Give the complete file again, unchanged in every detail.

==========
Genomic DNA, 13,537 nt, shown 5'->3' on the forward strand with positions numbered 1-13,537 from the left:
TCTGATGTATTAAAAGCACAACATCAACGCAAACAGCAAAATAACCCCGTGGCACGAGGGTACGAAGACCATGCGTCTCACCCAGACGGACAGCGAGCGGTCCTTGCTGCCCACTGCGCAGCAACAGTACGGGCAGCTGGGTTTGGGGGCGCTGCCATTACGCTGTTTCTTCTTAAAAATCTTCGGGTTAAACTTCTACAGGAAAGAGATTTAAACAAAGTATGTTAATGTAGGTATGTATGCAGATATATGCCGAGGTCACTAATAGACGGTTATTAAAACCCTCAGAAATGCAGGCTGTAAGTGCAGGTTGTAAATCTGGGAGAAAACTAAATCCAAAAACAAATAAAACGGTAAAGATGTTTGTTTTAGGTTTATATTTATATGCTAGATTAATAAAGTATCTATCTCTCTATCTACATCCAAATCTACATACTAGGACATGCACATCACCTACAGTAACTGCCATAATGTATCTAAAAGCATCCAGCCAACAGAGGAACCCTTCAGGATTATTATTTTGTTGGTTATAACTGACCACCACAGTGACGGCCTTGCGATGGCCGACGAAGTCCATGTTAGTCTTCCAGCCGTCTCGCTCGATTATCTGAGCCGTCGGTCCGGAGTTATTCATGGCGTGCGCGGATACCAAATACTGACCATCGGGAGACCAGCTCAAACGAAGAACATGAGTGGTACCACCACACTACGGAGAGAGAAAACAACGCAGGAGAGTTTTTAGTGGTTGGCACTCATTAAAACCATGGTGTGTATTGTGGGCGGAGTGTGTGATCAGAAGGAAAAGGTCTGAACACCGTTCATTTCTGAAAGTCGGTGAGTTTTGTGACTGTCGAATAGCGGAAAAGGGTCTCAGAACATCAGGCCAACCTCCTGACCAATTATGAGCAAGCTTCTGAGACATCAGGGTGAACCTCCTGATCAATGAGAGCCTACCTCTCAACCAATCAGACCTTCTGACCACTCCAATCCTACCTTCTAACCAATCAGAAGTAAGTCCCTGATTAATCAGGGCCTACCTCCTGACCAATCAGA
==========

Genomic DNA, 13,537 nt, shown 5'->3' on the forward strand with positions numbered 1-13,537 from the left:
TCTGATGTATTAAAAGCACAACATCAACGCAAACAGCAAAATAACCCCGTGGCACGAGGGTACGAAGACCATGCGTCTCACCCAGACGGACAGCGAGCGGTCCTTGCTGCCCACTGCGCAGCAACAGTACGGGCAGCTGGGTTTGGGGGCGCTGCCATTACGCTGTTTCTTCTTAAAAATCTTCGGGTTAAACTTCTACAGGAAAGAGATTTAAACAAAGTATGTTAATGTAGGTATGTATGCAGATATATGCCGAGGTCACTAATAGACGGTTATTAAAACCCTCAGAAATGCAGGCTGTAAGTGCAGGTTGTAAATCTGGGAGAAAACTAAATCCAAAAACAAATAAAACGGTAAAGATGTTTGTTTTAGGTTTATATTTATATGCTAGATTAATAAAGTATCTATCTCTCTATCTACATCCAAATCTACATACTAGGACATGCACATCACCTACAGTAACTGCCATAATGTATCTAAAAGCATCCAGCCAACAGAGGAACCCTTCAGGATTATTATTTTGTTGGTTATAACTGACCACCACAGTGACGGCCTTGCGATGGCCGACGAAGTCCATGTTAGTCTTCCAGCCGTCTCGCTCGATTATCTGAGCCGTCGGTCCGGAGTTATTCATGGCGTGCGCGGATACCAAATACTGACCATCGGGAGACCAGCTCAAACGAAGAACATGAGTGGTACCACCACACTACGGAGAGAGAAAACAACGCAGGAGAGTTTTTAGTGGTTGGCACTCATTAAAACCATGGTGTGTATTGTGGGCGGAGTGTGTGATCAGAAGGAAAAGGTCTGAACACCGTTCATTTCTGAAAGTCGGTGAGTTTTGTGACTGTCGAATAGCGGAAAAGGGTCTCAGAACATCAGGCCAACCTCCTGACCAATTATGAGCAAGCTTCTGAGACATCAGGGTGAACCTCCTGATCAATGAGAGCCTACCTCTCAACCAATCAGACCTTCTGACCACTCCAATCCTACCTTCTAACCAATCAGAAGTAAGTCCCTGATTAATCAGGGCCTACCTCCTGACCAATCAGA